Fibonacci Lemonade. How would one make mathematical cuisine?
Not just food that looks mathematical (like math cookies), but something that you truly have to eat and taste in order to experience its mathematical nature. Henry Segerman proposed this question, and today we had our first experience tasting the answer. A masterpiece of mathematical art, the answer I came up with is simple enough that anyone can make it at home, surprisingly visually beautiful, delicious… Layered Drinks! Not just any layered drinks, of course. Additionally, the ratio of sugar to lemon juice in our lemonade isn’t constant. Layer 3 is 1 part lemon, 1 part sugar. Generically, for layer n > 2, there are fib(n-1) parts sugar and fib(n-2) parts lemon juice. Surprisingly, using golden ratio relative proportions of lemon juice and simple syrup actually seems to make rather good lemonade.
You too can make Fibonacci lemonade and experience the taste of exponential flavor, the golden ratio, and the Fibonacci sequence. The Method. Math Circle – Celtic Knots. Math Circle – Halving Fun. I recently led a recreational session at (MC)^2—that’s the Mercer County Math Circle.
I called the session “Halving Fun”. I don’t remember exactly how I hit upon halving—maybe because of a partition puzzle I’ve been contemplating—but I knew I was excited to share how much great mathematics can come from such a seemingly simple concept. Here’s the session description: Join us as we “halve” some fun while creating some art and solving some puzzles that involve breaking shapes in half.
What’s the most beautiful way you could cut a square into two equal pieces? Shell Centre for Mathematical Education Publications Ltd. This particular 'cluster book', FINDING OUT, offers a range of materials designed to support students as they pursue extended tasks relating to statistical investigations.
The material has been designed and tested, as extended tasks, in a range of classrooms. A total of about twelve to fifteen hours study time, usually over a period of two to three weeks, was spent on each task. Many of the ideas have been used to stimulate work for a longer period of time than this, but any period which is significantly shorter has proved to be rather unsatisfactory. The lead task in this book is called Why Are We Waiting? It is based upon real life experiences, and provides a rich and tractable environment for extended tasks. Unless stated otherwise, these materials are Copyright © Shell Centre for Mathematical Education (see the materials for full details). Pseudocontext Saturdays: Introduction. September 18th, 2010 by Dan Meyer 2013 Jun 26.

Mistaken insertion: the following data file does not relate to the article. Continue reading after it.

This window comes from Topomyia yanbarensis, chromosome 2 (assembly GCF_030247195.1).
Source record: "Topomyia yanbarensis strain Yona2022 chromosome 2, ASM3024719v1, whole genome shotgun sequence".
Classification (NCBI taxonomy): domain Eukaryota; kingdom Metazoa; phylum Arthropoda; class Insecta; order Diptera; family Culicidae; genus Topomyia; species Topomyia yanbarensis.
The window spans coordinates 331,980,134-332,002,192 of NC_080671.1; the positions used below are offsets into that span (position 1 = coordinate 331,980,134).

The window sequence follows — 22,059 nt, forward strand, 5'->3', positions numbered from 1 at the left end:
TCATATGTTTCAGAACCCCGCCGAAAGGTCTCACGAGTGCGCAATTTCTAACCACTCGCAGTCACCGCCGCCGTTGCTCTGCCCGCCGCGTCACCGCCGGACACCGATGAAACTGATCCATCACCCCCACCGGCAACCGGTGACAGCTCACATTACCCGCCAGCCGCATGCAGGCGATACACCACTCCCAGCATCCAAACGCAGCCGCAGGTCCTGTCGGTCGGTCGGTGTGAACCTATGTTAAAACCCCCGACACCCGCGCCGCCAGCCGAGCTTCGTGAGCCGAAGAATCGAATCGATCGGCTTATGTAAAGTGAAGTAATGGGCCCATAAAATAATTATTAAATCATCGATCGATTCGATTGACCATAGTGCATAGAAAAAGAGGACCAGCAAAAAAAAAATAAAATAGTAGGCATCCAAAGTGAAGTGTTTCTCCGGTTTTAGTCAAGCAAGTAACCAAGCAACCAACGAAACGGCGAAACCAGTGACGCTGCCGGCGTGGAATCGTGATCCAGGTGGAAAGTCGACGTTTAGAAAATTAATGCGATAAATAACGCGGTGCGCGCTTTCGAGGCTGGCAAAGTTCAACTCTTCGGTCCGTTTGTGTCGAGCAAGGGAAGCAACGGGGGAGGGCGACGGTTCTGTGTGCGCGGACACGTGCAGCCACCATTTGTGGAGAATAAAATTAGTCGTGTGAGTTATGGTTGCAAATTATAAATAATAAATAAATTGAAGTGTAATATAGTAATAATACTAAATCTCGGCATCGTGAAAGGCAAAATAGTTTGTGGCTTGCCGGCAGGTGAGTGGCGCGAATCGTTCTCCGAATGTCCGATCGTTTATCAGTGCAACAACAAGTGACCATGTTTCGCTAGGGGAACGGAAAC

Other People’s Problems. October 27th, 2011 by Dan Meyer Malcolm Swan: Draw a shape on squared paper and plot a point to show its perimeter and area.
Which points on the grid represent squares, rectangles, etc. Draw a shape that may be represented by the point (4, 12) or (12, 4). Find all the “impossible” points. I like this problem a lot (I’ll spoil some of the fun in the comments) even though it’s fundamentally dissimilar to most of the problems I write about here. One of the best parts about my working life right now, including grad school and my work with publishers, is my daily exposure to the vast set of answers to the question, “What makes for good math education?” So I’m grateful to instructors like Labaree and Stevens who urged us all to quit trying to solve the problem and focus first on describing the domain of the problem and its range of solutions. What makes a good problem?
Let's start things off with a short taxonomy of problems: 1.
Valuable problems are problems that worth doing. You'll learn something from engaging and eventually solving them. 2. Hooky problems are problems that keep you up at night. They aren't boring -- they're what you do when other things are boring. The Space Between the Numbers. This may be the single most important question a teacher—in any subject—learns to ask him/herself.
I am, for obvious reasons, more familiar with talking about how this pertains to math problems. Perhaps then, I am mistaken when I say that I believe there is a special aspect to finding good math problems that is not present in other disciplines. Without Geometry, Life is Pointless: What Makes a Problem Great. I've put together an ever evolving list of characteristics of rich math problems.
Anything you'd add, subtract, or edit? These are in no particular order... 1. The problem should be accessible. A Critical Language for Problem Design «Research in Practice Research in Practice. I am at the Joint Mathematics Meetings this week.
I had a conversation yesterday, with Cody L. Patterson, Yvonne Lai, and Aaron Hill, that was very exciting to me. Cody was proposing the development of what he called a “critical language of task design.” This is an awesome idea. But first, what does he mean? He means giving (frankly, catchy) names to important attributes, types, and design principles, of mathematical tasks. Jamming – transitive verb.